“We all recognise that there needs to be a careful balancing act and that at times the tension between regulating and representing our members can create challenges, but I would echo Robert Brown MSP by saying it is a ‘creative’ rather than ‘destructive’ tension which helps to maintain the high standards that we expect our members to work to.”
The Society also supported an amendment today to strengthen the Scottish Legal Aid Board’s obligation to monitor the availability and accessibility of legal services in Scotland. It will require SLAB to take into account relevant factors, relating particularly to rural or urban areas, to ensure there is no detrimental impact on the public’s access to legal services.
MSPs also agreed an amendment which at some future point would allow ministers to change the percentage of non-solicitors or regulated professional ownership of licensed legal services providers if necessary, however the Society believes that there needs to be a clearer specification under which ministers might act – so we can expect a summer filled of lawyers squabbling amongst themselves, with a resultant climb-down yet again from the Scottish Government when the Legal Services (Scotland) bill finally comes up for a vote.
Mr Millar commented : “The requirement to consult the Lord President, the Society, all other approved regulators and the OFT before making regulations to amend or repeal the section on majority ownership, offers some reassurance. However we do have concerns that if Scottish ministers have free rein to alter the percentages, this uncertainty might be a disincentive to investors. There is also a lack of specification of the conditions under which Scottish ministers would exercise those powers.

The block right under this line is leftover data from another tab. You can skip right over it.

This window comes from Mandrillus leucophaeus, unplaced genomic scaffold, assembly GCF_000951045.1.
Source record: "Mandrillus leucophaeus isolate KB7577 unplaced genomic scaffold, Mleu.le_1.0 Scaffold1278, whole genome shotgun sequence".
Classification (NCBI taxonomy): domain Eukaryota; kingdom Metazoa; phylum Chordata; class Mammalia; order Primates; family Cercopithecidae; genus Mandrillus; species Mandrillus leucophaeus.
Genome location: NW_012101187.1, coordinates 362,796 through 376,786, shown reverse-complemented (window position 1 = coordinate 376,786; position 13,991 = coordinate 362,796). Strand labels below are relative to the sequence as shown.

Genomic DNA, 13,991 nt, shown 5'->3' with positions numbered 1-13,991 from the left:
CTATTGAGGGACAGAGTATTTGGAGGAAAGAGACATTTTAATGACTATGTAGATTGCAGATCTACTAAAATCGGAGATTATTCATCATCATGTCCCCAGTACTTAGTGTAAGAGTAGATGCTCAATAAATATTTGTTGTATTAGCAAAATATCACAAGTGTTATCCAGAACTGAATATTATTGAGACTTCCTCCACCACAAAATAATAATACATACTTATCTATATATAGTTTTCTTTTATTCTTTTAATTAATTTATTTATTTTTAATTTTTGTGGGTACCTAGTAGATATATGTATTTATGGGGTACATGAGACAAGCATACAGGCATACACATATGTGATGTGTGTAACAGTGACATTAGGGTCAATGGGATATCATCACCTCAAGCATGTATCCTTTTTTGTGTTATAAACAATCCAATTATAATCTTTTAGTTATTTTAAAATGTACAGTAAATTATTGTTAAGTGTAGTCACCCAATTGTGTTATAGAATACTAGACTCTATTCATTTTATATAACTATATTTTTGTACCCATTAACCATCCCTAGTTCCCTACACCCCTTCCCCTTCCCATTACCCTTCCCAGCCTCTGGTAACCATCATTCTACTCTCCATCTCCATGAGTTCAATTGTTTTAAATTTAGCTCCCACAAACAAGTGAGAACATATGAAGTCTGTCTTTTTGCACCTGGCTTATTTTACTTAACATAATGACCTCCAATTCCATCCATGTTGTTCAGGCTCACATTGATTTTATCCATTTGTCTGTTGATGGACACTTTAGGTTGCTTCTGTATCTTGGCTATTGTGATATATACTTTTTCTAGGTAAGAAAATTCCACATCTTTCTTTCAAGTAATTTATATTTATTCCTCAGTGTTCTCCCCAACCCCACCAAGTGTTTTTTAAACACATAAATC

“There are to be further talks during the summer prior to stage 3 and we welcome the opportunity to discuss the bill further with Scottish ministers and MSPs.”
Not much of a consumer victory for wider access to legal services in Scotland, when the Law Society of Scotland – the very organisation which has caused tens of thousands of complaints over the years for its poor regulation and vice like grip over Scotland’s legal services market, still calls the shots on regulation, compensation, access to justice, ownership of law firms, certification of legal representatives … etc … almost one could say, no change at all for consumers while the legal profession gets away with co-opting ‘reforming’ legislation once again …
Background to the Legal Services (Scotland) Bill :
The Legal Services (Scotland) Bill originated from a ‘supercomplaint’ filed by consumer organisation Which? to the Office of Fair Trading in 2007, alleging lack of competition in Scotland’s solicitor only dominated legal services market. The Law Society of Scotland initially rejected the OFT’s call for an investigation into the Scottish lawyer monopolised legal services market.
The SNP controlled Scottish Government joined the Law Society and initially rejected any idea of legal services reform then, after the legal profession decided it would be better to take the issue and control it themselves, Justice Secretary Kenny MacAskill ‘changed his mind’ and the Legal Profession Bill was created, and was renamed to the Legal Services (Scotland) Bill on the suggestion of .. yes, you guessed it, the Law Society of Scotland.
The sheer scale of the amendments to the Legal Services (Scotland) Bill, many of which were requested by the legal profession itself, can be viewed on the Scottish Parliament’s website here : Legal Services Bill Committee page